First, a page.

Fill form to unlock content
Error - something went wrong!
Your content is just a step away. Please submit below.
When you shop online, you leave behind a trail of digital breadcrumbs for retailers to analyze. By tracking your mouse clicks and even abandoned shopping baskets, retailers can tell which products you love, which you ignore, and which ones to bring back to your attention through targeted ads.
While e-commerce retailers can harness such shopper insights, their brick-and-mortar counterparts have historically not been able to do so as easily. Charting the customer journey from when a buyer is drawn to a product display to the final sale has been difficult within the walls of a physical store.
But thanks to computer vision analytics (CVA), retailers can now use the CCTV systems they might already have to access data about the in-store shopper. By bringing more precise journey tracking to brick-and-mortar, these technologies empower retailers to make better decisions about merchandising displays, product assortment, and staffing to improve sales.
#Technologies empower #retailers to make better decisions about merchandising displays, product assortment, and staffing to improve sales. @johnsoncontrols via @insightdottech
Harnessing CCTV Systems for Computer Vision Analytics
The most frictionless approach to shopper data access in a brick-and-mortar location is to leverage the store’s existing technology infrastructure whenever possible, says Dustin Ares, General Manager of Video Analytics, AI and Incubation at Sensormatic Solutions, a provider of digital solutions for the retail industry.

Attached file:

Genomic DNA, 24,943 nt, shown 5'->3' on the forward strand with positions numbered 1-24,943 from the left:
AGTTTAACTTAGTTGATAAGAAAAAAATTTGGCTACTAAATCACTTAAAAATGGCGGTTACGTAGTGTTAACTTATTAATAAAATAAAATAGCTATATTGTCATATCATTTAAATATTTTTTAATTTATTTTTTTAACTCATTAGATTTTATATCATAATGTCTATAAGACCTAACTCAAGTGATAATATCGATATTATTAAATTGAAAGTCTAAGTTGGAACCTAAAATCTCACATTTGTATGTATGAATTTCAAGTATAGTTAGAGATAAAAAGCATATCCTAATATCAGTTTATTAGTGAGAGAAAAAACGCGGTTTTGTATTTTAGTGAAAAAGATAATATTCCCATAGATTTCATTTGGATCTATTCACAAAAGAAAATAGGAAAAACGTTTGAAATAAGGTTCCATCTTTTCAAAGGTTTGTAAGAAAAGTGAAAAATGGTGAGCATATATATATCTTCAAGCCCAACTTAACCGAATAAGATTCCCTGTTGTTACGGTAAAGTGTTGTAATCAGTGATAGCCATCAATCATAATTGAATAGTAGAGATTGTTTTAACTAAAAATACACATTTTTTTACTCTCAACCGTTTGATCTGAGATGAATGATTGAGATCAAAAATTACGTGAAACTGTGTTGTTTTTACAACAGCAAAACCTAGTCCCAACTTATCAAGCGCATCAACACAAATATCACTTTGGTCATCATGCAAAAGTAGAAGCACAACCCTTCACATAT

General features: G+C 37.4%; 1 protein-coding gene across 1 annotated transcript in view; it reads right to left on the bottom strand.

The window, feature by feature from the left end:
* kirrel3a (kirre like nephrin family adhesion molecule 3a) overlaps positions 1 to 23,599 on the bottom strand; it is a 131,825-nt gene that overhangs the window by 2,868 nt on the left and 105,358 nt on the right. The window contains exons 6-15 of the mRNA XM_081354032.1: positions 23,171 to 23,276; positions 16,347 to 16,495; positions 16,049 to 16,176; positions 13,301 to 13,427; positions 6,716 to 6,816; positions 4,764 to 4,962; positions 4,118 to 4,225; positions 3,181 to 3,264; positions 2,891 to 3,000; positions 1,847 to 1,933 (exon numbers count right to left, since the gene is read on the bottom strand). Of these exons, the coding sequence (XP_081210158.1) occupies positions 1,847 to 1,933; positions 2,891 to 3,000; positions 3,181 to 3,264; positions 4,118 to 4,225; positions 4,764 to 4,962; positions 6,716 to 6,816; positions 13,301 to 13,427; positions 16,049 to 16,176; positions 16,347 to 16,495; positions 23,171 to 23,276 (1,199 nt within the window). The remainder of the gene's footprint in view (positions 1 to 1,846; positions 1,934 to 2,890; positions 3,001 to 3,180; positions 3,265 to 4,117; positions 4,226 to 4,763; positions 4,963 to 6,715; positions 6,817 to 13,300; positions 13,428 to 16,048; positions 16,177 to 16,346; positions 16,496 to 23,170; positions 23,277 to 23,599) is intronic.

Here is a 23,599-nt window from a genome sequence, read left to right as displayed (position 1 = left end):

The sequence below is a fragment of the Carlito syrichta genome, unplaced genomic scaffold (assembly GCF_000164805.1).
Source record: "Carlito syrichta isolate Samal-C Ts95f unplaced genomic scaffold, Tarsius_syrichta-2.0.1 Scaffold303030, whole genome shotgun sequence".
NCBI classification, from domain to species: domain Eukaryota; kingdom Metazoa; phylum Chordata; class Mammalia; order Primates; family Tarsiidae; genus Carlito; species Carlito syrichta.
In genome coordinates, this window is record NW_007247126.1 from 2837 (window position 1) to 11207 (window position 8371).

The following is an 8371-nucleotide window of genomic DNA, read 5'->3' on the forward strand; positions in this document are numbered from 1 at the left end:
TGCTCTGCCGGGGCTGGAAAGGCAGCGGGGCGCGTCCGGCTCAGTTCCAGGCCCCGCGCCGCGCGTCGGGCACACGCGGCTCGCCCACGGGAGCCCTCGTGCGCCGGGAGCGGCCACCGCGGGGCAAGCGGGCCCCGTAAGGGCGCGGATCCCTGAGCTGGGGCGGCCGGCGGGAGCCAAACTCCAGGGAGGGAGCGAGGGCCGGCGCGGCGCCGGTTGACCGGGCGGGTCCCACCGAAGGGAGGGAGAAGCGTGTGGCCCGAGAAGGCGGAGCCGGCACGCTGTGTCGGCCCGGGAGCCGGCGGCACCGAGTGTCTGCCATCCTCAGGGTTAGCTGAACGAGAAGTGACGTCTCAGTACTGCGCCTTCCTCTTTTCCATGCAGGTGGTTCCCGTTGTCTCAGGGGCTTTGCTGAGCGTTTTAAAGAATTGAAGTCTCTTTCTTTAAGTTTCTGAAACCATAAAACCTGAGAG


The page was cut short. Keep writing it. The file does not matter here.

In-store CCTV systems can track shopper behavior so retailers can tell which products are noticed or ignored, and how long it takes to make a sale. Sensormatic Solutions CVA piggybacks on CCTV units, using them as camera sensors in an edge inferencing system. The company feeds this camera data to proprietary AI algorithms that conduct real-time inferencing to provide actionable insights about on-the-floor events. “The edge device allows us to process data, make very quick low-latency decisions and then notify the store associate or manager to take a specific action,” Ares says.
That “specific action” may include reassigning staff to new areas of the store or restocking certain items, depending on shopper traffic and interest. In a few cases, through a headset, a retail associate can receive immediate instructions on how and where to work with customers to nudge a sale.
The very same camera-driven analytics can help retailers address another major pain point: theft. “Red” shoppers are potential shoplifters who often behave differently than their well-intentioned, “green” counterparts. They may pick up items at random or constantly scan the store for associates—and such visual cues from the camera can help nudge associates.
Smart Retail Solutions and Analytics